nep-hap New Economics Papers
on Economics of Happiness
Issue of 2010‒07‒24
five papers chosen by
Viviana Di Giovinazzo
University of Milano-Bicocca

  1. Macro Determinants of Individual Income Poverty in 93 Regions of Europe By REINSTADLER Anne; RAY Jean-Claude
  2. Predicting the Trend of Well-Being in Germany: How Much Do Comparisons, Adaptation and Sociability Matter? By BARTOLINI Stefano; BILANCINI Ennio; SARRACINO Francesco
  3. GDP and the Value of Family Caretaking: How Much Does Europe Care? By Giannelli, Gianna Claudia; Mangiavacchi, Lucia; Piccoli, Luca
  4. Social Capital and Political Accountability By Tommaso Nannicini; Andrea Stella; Guido Tabellini; Ugo Troiano
  5. Improving human development: a long-run view By Leandro Prados de la Escosura

  1. By: REINSTADLER Anne; RAY Jean-Claude
    Abstract: The analysis of the at-risk-of-poverty determinants can be improved by taking into account factors at macro (regional) level. This hypothesis has already been made in previous research, at country-level, on cross-sectional data. We use longitudinal data in this analysis in order to get more precise estimated parameters, and we test if the regional unemployment rate and the regional GDP affect the individual at-risk-of-poverty status. The countries taken into account are those present in the Statistics on Income and Living Conditions (EU-SILC) dataset.
    Keywords: income poverty; EU-SILC; multilevel models; longitudinal data
    JEL: I32
    Date: 2010–04
  2. By: BARTOLINI Stefano; BILANCINI Ennio; SARRACINO Francesco
    Abstract: Using longitudinal data on households living in Germany, we quantify what part of the change in subjective well-being observed over the last two decades is predicted by changes in variables which typically show strong cross-sectional correlation with subjective well-being. We especially focus on absolute income, income comparisons, income adaptation, and sociability, ?nding that all have some predictive power. The increase in sociability indicators predicts the largest positive change in subjective well-being. Absolute income, income comparisons and income adaptation also predict substantial changes in subjective well-being, if taken separately. However, if considered together their net prediction is quite small: the positive change predicted by income growth is compensated for about three fourths by the joint negative predictions due to income comparison and income adaptation. Finally, we ?nd that aging of the population predicts the largest negative change in subjective well-being. This result appears to hinge on the large loss of satisfaction experienced by individuals in old age.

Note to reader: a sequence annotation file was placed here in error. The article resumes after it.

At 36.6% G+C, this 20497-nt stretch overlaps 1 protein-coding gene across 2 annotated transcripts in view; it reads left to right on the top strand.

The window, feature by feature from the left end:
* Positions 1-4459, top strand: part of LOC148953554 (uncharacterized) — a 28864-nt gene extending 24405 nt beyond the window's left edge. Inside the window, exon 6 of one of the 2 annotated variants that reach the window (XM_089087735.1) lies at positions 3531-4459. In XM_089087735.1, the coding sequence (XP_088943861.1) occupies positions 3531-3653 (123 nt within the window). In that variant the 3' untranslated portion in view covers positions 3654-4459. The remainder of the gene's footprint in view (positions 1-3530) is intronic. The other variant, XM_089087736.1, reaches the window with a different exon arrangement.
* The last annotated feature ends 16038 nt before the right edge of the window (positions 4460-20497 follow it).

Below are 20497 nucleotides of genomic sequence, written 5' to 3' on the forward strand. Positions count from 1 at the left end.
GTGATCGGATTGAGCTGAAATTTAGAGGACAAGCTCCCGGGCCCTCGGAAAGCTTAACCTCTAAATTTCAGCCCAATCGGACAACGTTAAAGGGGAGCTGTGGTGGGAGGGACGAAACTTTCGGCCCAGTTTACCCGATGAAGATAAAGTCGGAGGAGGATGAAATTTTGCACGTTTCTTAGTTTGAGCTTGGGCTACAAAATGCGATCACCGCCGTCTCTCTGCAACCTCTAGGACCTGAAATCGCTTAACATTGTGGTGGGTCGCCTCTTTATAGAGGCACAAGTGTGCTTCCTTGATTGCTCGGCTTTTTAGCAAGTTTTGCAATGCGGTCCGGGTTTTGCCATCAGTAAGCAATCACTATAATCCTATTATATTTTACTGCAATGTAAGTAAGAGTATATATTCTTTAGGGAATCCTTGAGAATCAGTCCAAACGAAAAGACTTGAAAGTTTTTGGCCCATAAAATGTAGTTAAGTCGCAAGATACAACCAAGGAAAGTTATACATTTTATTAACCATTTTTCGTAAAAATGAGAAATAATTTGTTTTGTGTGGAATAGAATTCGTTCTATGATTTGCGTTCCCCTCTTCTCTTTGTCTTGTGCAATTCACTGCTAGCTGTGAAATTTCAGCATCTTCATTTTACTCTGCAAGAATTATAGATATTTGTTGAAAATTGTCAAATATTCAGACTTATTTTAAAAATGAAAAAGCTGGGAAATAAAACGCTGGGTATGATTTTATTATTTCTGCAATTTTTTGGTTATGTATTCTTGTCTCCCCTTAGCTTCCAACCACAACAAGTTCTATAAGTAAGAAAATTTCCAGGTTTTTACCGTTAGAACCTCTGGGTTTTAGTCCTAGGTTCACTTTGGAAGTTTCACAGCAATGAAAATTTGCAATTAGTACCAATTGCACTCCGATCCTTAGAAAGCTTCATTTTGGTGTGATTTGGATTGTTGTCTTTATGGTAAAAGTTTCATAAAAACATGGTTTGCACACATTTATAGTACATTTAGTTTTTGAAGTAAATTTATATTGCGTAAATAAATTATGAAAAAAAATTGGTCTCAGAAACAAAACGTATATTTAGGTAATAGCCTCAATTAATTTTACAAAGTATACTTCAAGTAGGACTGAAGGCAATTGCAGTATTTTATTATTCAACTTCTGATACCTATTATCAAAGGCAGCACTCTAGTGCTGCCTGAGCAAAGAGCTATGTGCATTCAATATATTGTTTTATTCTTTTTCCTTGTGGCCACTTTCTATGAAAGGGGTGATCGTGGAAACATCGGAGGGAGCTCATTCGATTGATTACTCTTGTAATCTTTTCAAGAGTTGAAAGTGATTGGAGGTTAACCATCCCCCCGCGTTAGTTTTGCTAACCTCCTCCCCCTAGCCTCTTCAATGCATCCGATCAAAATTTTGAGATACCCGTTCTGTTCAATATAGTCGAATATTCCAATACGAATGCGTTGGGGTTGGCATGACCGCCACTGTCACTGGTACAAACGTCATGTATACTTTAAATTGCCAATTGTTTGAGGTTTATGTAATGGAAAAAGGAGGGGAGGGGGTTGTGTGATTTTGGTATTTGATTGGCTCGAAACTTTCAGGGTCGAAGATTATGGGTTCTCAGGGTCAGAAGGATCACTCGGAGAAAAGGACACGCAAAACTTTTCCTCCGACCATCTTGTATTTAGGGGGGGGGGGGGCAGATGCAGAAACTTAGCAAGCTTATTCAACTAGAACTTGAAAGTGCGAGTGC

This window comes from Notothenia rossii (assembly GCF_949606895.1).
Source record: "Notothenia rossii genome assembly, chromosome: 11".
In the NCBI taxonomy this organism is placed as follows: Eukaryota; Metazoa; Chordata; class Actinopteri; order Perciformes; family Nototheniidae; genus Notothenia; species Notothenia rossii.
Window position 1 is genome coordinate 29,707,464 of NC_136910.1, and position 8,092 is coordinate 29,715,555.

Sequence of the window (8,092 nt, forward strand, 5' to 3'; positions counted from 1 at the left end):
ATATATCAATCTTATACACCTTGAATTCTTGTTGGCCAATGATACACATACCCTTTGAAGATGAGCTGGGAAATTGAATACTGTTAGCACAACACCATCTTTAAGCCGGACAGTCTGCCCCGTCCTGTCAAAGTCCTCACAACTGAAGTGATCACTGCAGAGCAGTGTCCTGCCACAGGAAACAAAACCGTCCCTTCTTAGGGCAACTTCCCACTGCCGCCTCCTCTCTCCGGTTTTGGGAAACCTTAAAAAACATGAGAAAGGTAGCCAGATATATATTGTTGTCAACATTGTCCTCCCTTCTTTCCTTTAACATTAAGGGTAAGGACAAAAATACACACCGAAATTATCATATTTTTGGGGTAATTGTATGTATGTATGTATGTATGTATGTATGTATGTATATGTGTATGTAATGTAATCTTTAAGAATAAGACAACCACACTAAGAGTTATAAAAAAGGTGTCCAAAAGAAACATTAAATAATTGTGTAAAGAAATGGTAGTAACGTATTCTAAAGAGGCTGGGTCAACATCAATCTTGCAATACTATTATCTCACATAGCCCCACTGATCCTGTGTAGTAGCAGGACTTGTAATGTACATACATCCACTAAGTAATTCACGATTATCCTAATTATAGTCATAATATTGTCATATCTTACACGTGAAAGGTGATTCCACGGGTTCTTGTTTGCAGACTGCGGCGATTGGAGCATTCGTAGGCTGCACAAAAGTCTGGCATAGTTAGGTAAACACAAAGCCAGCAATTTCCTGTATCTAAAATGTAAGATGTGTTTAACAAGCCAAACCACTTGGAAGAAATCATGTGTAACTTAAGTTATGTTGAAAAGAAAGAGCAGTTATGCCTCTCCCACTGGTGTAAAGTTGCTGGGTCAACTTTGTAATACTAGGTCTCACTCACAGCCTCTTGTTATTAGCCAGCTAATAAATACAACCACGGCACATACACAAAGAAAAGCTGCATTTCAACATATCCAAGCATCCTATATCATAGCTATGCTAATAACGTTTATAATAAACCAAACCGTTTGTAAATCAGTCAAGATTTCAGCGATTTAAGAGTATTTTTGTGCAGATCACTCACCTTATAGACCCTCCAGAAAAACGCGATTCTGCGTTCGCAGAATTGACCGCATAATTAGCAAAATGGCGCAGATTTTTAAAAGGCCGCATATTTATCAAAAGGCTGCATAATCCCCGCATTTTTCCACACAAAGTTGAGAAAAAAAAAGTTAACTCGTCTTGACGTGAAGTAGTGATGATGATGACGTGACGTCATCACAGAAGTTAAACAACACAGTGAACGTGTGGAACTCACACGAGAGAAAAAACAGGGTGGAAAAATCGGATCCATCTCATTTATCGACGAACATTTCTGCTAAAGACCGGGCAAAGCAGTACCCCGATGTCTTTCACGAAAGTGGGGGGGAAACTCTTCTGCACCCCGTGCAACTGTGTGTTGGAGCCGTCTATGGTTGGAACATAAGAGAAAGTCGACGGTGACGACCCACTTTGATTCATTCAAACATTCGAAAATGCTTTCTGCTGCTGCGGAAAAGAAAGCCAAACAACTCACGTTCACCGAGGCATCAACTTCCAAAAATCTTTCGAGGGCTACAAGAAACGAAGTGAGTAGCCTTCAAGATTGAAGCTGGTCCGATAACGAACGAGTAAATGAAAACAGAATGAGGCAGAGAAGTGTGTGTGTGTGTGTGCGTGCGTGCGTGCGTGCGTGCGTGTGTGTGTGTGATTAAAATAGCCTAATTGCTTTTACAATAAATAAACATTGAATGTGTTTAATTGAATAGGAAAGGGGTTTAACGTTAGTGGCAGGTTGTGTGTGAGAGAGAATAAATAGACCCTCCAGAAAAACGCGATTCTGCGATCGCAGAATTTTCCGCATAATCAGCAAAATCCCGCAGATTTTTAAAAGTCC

Keywords: Subjective well-being; Life satisfaction; Social capital; Sociability; Relational goods; Relative income; Social comparisons; Income adaptation
    JEL: I30 O10
    Date: 2010–05
  3. By: Giannelli, Gianna Claudia (University of Florence); Mangiavacchi, Lucia (Universita de les Illes Balears); Piccoli, Luca (Paris School of Economics)